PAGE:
August 17, 2015

Providing Regulatory Relief To Farmers, Water Users

Guest column submitted by U.S. Senator Mike Crapo

Rural communities are under a substantial amount of financial strain and regulatory pressure and are looking for much-needed relief.  Bipartisan legislation I introduced seeks to help answer that call by dialing back duplicative and costly regulations associated with the federal pesticide permitting process.  The Senate Environment and Public Works Committee, on which I serve, recently passed this legislation by voice vote, and work continues to see this legislation that willlift an additional layer of needless red tape through to enactment.

For more than 30 years, the U.S. Environmental Protection Agency (EPA) has implemented a comprehensive and rigorous regulatory structure for pesticide applications under the Federal Insecticide, Fungicide and Rodenticide Act, commonly known as FIFRA.   FIFRA governs the sale, distribution and use of pesticides, with the goal of protecting human health and the environment.  The statute requires pesticides to be evaluated (undergoing more than 100 tests) and registered with EPA.  Pesticide users must comply with agency-approved, uniform labeling standards.  Unfortunately, despite this federal regulatory framework already in place, a 2009 court decision forced EPA to begin requiring Clean Water Act (CWA) permits for certain applications of pesticides in or near water.  This duplicative regulatory requirement went into effect in 2011. 

As a result of this dual regulation, EPA has estimated an additional 365,000 pesticide users-including farmers, ranchers, state agencies, cities, counties, mosquito control districts, water districts, pesticide applicators and forest managers who perform 5.6 million pesticide applications annually-will be required to obtain CWA permits.  This is nearly double the number of entities previously subjected to permitting requirements, costing more than $50 million a year.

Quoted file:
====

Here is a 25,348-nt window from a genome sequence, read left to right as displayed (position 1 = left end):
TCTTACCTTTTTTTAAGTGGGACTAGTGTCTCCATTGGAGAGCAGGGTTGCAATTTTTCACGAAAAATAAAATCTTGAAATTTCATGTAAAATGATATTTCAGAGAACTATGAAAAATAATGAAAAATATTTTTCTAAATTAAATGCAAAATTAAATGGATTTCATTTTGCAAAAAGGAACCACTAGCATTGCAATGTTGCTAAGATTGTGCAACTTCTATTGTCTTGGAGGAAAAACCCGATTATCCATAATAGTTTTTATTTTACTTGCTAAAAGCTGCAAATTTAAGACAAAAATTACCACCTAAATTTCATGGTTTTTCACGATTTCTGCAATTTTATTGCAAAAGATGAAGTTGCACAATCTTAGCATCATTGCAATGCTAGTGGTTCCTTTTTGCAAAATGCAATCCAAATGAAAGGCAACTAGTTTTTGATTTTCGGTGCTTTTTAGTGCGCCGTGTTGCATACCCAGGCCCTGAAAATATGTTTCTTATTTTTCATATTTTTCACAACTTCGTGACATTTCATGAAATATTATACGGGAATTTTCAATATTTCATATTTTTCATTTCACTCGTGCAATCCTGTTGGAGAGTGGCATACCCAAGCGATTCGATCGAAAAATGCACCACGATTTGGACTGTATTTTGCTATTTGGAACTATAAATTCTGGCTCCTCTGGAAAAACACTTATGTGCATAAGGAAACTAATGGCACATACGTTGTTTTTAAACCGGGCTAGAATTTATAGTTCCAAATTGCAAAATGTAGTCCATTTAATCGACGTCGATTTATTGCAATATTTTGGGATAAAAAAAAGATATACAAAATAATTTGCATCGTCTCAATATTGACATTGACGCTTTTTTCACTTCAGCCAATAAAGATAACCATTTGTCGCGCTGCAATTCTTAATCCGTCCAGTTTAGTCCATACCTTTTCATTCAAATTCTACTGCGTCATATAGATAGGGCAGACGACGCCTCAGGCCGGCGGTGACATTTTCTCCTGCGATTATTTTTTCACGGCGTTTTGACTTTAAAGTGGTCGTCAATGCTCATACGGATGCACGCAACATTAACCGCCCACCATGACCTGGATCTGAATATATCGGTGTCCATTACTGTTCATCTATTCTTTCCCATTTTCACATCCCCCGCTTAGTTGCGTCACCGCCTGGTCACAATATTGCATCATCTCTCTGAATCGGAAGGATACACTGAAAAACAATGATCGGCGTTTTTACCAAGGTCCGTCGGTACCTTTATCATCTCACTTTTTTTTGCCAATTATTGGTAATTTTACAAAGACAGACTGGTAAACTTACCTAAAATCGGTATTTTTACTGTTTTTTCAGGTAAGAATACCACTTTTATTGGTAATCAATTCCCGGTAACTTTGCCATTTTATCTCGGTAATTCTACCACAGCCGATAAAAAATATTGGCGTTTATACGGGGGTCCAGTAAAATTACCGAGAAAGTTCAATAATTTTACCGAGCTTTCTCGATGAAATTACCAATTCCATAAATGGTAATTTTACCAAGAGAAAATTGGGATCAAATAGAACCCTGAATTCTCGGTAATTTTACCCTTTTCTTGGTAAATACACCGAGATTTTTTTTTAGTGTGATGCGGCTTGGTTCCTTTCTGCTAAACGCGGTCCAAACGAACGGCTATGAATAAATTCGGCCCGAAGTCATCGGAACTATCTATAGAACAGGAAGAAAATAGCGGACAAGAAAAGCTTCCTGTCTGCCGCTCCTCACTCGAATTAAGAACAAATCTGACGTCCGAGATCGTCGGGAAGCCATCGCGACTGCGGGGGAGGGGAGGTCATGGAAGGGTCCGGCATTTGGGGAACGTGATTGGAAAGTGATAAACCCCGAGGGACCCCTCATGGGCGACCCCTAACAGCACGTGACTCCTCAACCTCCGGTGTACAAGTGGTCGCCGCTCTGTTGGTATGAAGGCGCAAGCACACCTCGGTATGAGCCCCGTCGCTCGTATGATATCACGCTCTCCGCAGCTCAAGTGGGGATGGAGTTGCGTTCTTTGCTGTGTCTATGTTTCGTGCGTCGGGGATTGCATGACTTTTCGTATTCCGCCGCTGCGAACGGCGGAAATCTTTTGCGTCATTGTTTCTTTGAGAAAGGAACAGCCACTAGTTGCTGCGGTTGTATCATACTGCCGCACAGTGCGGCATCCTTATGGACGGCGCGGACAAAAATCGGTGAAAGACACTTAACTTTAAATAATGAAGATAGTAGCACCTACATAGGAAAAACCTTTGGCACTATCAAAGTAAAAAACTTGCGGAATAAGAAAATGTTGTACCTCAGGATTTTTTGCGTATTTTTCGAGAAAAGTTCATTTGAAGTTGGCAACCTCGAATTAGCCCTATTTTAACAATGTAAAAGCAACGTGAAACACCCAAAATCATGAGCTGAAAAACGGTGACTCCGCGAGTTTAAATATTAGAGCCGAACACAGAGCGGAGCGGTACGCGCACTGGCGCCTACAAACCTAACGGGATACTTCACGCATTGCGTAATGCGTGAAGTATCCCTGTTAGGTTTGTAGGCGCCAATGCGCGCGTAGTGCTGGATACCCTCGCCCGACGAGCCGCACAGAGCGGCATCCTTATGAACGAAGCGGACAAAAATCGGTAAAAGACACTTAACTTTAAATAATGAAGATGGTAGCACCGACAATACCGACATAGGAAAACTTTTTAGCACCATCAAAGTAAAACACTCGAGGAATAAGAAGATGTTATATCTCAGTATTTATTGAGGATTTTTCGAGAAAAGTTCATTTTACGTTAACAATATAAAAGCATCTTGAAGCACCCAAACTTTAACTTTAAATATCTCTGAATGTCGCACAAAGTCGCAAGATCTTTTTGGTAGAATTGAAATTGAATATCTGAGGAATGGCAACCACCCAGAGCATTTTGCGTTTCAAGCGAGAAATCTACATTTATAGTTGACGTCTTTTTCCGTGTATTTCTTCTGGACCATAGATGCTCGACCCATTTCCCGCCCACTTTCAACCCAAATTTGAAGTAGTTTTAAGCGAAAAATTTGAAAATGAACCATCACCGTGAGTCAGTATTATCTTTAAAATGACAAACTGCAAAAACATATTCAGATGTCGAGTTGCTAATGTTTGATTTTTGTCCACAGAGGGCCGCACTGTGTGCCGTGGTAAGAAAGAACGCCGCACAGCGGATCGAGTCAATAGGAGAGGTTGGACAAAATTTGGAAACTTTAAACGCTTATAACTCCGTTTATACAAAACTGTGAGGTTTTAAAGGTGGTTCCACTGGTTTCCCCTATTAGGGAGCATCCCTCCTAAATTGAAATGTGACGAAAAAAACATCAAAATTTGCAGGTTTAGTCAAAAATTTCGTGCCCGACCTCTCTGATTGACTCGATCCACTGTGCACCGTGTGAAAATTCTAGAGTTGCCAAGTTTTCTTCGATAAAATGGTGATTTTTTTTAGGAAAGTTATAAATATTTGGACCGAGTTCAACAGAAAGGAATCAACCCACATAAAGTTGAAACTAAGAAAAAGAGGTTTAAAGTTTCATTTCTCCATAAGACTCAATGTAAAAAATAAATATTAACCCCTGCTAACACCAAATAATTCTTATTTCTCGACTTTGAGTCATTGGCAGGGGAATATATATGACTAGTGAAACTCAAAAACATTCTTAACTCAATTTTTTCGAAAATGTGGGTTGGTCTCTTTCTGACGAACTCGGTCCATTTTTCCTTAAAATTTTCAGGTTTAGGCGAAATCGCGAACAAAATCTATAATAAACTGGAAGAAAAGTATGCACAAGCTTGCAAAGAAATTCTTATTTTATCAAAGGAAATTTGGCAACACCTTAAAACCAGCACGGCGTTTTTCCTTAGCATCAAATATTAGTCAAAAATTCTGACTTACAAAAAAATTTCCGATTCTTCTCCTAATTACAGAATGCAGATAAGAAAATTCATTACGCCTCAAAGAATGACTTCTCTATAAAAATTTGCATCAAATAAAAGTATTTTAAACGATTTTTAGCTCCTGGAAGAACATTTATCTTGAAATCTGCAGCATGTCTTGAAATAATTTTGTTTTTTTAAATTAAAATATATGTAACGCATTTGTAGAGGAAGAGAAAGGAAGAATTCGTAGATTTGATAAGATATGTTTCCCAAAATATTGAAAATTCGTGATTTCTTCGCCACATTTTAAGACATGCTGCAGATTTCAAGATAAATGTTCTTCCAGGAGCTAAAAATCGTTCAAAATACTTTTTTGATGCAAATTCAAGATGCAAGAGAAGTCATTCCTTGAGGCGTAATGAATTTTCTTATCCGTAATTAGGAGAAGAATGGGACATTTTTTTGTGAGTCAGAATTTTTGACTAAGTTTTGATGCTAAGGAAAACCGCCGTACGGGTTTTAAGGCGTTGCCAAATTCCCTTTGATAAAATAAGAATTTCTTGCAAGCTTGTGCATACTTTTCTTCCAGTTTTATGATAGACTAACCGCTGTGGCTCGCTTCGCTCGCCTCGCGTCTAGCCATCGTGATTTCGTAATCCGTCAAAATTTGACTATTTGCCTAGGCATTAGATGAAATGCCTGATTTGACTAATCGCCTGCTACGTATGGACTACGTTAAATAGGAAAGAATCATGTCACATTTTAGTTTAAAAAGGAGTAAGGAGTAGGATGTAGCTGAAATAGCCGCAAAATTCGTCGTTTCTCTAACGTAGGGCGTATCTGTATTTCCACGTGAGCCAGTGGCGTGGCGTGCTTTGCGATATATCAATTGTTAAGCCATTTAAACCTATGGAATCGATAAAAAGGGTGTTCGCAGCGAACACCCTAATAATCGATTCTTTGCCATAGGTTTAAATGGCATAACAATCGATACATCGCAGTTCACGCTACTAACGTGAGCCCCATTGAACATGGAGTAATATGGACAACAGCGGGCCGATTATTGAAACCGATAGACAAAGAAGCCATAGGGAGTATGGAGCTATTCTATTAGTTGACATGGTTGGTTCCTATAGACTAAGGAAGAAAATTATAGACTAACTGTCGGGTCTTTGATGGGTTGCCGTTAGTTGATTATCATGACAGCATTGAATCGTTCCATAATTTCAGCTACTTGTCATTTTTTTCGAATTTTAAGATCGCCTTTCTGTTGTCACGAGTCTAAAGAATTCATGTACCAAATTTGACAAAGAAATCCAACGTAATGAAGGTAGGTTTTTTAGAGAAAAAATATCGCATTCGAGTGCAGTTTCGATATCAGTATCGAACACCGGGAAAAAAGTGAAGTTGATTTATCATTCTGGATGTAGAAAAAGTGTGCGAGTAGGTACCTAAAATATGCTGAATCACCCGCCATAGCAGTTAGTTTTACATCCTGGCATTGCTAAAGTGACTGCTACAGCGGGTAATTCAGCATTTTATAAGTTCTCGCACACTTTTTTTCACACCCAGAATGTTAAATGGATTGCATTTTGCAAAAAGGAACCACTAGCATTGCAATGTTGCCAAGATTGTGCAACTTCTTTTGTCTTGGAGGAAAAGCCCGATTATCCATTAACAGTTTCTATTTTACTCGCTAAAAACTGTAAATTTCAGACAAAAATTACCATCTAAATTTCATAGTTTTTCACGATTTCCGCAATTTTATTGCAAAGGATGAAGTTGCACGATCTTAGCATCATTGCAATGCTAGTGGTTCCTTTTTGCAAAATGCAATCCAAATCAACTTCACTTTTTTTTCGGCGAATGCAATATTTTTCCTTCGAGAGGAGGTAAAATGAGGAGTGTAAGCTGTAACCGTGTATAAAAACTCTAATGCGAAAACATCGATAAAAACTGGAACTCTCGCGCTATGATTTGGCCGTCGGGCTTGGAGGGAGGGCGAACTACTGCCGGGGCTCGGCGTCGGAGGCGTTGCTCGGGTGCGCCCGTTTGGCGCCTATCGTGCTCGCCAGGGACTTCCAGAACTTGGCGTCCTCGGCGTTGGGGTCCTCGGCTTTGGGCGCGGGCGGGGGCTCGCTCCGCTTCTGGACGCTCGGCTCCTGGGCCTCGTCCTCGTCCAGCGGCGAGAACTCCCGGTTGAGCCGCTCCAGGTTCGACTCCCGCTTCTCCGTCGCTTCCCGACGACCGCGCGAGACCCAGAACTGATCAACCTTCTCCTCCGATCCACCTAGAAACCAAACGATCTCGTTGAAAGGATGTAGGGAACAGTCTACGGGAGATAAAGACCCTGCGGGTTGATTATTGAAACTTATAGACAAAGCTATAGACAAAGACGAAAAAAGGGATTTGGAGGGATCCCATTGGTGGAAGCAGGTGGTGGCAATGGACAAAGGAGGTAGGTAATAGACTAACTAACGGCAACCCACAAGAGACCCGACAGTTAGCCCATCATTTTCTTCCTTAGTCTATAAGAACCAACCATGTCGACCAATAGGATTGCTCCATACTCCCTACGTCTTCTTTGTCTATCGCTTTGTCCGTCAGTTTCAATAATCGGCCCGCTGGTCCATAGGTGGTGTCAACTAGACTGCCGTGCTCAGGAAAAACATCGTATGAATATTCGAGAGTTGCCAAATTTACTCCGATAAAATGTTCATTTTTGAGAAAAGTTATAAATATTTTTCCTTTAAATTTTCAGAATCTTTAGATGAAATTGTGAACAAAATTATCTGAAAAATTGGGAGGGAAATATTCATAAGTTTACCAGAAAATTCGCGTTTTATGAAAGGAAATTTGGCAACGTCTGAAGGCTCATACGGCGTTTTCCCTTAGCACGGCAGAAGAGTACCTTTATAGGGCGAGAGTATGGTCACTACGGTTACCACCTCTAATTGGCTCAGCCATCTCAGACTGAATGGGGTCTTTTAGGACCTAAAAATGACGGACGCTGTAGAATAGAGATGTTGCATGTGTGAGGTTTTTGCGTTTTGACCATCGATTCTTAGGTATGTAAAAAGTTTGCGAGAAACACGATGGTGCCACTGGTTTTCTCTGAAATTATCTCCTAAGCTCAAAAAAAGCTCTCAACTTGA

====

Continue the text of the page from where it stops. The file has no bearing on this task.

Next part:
I led a bipartisan group of senators in introducing legislation to eliminate this costly and redundant EPA regulation affecting pesticide users.  S. 1500, the Sensible Environmental Protection Act (SEPA), seeks to clarify congressional intent concerning federal regulation of pesticides and codify longstanding interpretation of regulatory statutes after the 2009 court ruling imposed an additional layer of needless red tape on food producers.  The legislation would also direct the EPA Administrator to report to Congress on coordination among federal agencies regarding streamlining information relating to water quality impacts from pesticide use and registration and analysis of the effectiveness of current regulatory actions relating to pesticide registration and use aimed at protecting water quality and provide recommendations on any needed reforms to better protect water quality and human health.  In addition to fellow Idaho Senator Jim Risch, 12 other fellow senators from both sides of the aisle joined me in introducing the measure.

We must have clean water, but overloading land stewards with paperwork and red tape is not the way to achieve this goal.  Far more can be achieved by working with producers and water users to institute sensible practices.  This issue is a prime example of an unnecessary, duplicative federal regulation impacting a variety of stakeholders in Idaho and across the nation that must be fixed.  Additionally, with the Obama Administration's recent CWA power grab, the problems and costs associated with this dual pesticide regulation will only become worse.  Congress must swiftly approve SEPA while we continue our fight against the inappropriate proposed regulatory expansion of the CWA.

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